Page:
In episode 130 of the podcast and in many subsequent discussions, I have advocated for femoral-artery-monitoring during cardiac arrest to allow titrated use of vasopressors. Many of my colleagues in the advanced resuscitation community have a similar practice. In 2013, the AHA has released an advanced practice guideline recommending the same practice.1
What if the diastolic blood pressure number shown on the monitor is the WRONG PRESSURE. That is the contention of our guest today:
[su_box title=”Today's Guest”]Per-Olav Berve is a Norwegian anaesthesiologist who works for the Oslo air ambulance and in-hospital at the Oslo University Hospital. He is currently wrapping up a PhD on CPR physiology, focusing on multimodal monitoring. His main project is a OHCA study on mechanical active compression-decompression CPR. (Bio from scanFOAM).[/su_box]
It seems the machine picks the DBP that is the lowest point between systoles. This works well with waveforms generated by the normal cardiac compression. During CPR, however the lowest point (decompression phase nadir) actually represents the reformation of the aortic outflow tract after it has been compressed. This generates a brief negative pressure which can give extremely low pressures. If you use this as your DBP you will be steered in exactly the wrong direction–the better the cpr and the more pronounced the vascular tone, the lower this number will be.
In the arterial wave form image above, Point A is a DBP of zero. This is the number that will appear on the monitor; this number can actually be negative. In the past, I would be rezeroing the transducer thinking it must be in error. And when I spoke about refractory vasoplegia, it was because of this number. What we need to be looking at is Point B, the point just before the systolic upstroke–this is the true DBP to titrate your vasopressors according to PO. The better the CPR and the higher the vasomotor tone, the lower Point A and the higher Point B will be. So as we are doing better, we will see lower and lower DBPs if we go by the displayed numbers.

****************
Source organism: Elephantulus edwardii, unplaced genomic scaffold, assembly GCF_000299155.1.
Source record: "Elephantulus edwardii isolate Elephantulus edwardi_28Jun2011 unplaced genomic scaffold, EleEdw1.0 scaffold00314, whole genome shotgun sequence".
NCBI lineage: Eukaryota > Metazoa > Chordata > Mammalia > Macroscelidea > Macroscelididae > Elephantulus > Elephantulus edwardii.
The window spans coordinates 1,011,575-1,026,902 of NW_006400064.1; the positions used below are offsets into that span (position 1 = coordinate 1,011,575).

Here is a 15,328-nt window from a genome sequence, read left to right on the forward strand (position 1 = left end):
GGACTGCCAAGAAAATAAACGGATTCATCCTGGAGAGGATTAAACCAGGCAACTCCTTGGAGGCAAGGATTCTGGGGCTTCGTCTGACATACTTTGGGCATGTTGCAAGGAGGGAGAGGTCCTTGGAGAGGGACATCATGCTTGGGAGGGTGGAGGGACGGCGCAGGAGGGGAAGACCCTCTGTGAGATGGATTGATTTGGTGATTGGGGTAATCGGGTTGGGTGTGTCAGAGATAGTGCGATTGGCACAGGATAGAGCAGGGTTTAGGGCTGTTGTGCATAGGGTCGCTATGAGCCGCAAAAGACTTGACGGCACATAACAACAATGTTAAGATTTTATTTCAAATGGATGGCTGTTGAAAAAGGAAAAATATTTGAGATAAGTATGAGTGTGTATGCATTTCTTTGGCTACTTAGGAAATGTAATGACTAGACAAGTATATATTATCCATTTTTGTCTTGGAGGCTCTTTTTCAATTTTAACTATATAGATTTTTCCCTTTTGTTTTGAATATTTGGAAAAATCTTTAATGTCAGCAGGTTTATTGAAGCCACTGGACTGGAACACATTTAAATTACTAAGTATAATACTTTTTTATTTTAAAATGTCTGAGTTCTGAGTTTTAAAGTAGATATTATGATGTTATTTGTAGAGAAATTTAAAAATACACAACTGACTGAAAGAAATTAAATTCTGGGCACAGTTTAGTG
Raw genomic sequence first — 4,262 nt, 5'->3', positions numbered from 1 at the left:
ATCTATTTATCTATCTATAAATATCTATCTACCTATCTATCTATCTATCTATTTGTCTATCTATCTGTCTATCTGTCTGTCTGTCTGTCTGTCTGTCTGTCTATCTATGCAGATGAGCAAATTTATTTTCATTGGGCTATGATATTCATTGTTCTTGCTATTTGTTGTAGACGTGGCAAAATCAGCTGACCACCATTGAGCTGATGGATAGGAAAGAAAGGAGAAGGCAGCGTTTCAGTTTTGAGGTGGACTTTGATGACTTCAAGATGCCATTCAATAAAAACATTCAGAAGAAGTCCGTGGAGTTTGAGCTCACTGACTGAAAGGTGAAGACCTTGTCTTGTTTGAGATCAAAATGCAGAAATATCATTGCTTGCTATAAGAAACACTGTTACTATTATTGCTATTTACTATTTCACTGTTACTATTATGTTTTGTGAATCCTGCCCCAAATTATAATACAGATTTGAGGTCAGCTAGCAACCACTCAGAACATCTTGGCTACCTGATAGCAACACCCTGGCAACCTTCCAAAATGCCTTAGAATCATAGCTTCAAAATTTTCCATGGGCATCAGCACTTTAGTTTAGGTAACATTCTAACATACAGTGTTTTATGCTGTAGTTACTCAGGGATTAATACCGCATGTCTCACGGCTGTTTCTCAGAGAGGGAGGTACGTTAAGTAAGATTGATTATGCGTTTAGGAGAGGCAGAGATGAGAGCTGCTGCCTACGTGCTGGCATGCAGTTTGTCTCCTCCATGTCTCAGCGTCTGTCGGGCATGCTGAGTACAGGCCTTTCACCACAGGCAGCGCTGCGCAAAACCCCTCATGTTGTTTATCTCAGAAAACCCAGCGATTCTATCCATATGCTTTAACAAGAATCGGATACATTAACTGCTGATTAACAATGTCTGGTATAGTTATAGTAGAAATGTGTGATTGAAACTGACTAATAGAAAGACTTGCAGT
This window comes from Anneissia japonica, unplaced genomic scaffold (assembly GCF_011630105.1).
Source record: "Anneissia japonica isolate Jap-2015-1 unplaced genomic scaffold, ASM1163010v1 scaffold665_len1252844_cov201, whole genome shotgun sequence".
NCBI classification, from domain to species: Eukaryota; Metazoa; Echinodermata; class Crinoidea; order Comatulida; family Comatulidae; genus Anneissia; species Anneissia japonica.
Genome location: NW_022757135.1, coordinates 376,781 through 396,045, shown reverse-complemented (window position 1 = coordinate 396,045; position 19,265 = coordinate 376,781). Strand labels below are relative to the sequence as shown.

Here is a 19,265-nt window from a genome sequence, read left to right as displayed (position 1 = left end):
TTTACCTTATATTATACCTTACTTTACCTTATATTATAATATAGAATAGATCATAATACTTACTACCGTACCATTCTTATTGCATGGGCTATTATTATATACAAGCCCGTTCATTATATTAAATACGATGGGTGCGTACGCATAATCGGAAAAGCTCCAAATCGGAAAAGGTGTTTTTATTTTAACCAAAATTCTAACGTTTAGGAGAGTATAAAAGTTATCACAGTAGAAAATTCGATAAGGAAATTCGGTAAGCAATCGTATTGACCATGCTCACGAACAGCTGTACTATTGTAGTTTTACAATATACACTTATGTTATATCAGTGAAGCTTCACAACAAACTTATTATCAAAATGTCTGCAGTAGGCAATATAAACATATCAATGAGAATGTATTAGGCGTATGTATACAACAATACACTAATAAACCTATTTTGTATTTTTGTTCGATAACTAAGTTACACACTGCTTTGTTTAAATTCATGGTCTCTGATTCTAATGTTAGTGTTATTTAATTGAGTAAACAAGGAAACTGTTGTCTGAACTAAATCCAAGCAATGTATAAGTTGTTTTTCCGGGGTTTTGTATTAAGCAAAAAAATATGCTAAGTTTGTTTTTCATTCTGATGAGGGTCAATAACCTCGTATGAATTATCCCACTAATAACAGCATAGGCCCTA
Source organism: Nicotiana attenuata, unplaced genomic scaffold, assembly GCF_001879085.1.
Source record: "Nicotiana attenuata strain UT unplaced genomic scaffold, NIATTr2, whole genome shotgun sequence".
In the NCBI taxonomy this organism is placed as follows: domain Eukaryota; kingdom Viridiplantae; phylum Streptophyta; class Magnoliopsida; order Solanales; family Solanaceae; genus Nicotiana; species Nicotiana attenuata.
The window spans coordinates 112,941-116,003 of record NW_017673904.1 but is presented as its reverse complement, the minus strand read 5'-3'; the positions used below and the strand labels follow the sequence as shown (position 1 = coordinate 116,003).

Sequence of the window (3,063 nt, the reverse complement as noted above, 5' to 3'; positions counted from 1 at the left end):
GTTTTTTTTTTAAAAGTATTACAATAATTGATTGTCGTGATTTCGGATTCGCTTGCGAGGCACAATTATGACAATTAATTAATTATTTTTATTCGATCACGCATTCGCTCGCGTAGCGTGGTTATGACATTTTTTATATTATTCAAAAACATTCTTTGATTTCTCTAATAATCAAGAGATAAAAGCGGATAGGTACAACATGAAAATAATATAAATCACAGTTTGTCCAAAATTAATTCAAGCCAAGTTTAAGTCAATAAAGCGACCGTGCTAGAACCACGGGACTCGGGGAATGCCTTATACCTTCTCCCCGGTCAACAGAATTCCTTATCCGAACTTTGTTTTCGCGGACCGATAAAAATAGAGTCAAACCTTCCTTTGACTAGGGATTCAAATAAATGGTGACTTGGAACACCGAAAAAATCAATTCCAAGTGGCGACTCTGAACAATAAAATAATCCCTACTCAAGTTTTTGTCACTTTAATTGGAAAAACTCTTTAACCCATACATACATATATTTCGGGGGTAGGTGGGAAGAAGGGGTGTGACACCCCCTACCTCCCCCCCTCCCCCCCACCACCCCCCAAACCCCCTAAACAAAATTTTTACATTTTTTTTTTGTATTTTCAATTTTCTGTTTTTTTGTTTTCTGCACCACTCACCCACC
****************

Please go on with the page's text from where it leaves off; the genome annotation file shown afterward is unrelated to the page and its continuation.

Here is a normal waveform from an actual beating heart as contrast:
You must visualize the waveform rather than looking at the computer-generated DBP
- Change displayed waveforms to 10 sec. if possible
- Auto-Wave (match the top and bottom of the scale to the actual waveform parameters) to make the waveforms as big as possible
- If your machine has a line that can be set to a pressure, put it at 40 mm Hg and then just look to see if the beginning of the systolic upstroke is above this line
The Full Lecture from the Big Sick
ScanFOAM has an amazing post with PO's full lecture, slides, and all the references from the lecture.
The Paradis et al. Papers
- 1989 Paper2
- 1990 Paper3
Superimposed Aortic and Right Atrial Waveforms
Note that the CVP and arterial waveforms look almost identical–you cannot differentiate arterial versus venous placement with waveforms alone.
The period of diastolic filling in the late decompression phase is shown below:
Identical Waves with the AutoPulse
- Review Article on where to measure DBP during CPR4
- Understanding Arterial Pressure5
- Experimental Simultaneous Waveforms on Swine6
- Case Report7
We screw up ETCO2 as well
- More from PO on this topic coming soon…
Now on to the Podcast…
- EMCrit 293 – The Jerk & Check, Functional Heuristics in Resuscitation Project (MotR) - March 3, 2021
- EMCrit 292 – IV T3 for Myxedema Coma, A Different Take with Eve Bloomgarden - February 23, 2021
- EMCrit 291 – For Frak's Sake, Ketamine is at least as Hemodynamically Stable as Etomidate! - February 9, 2021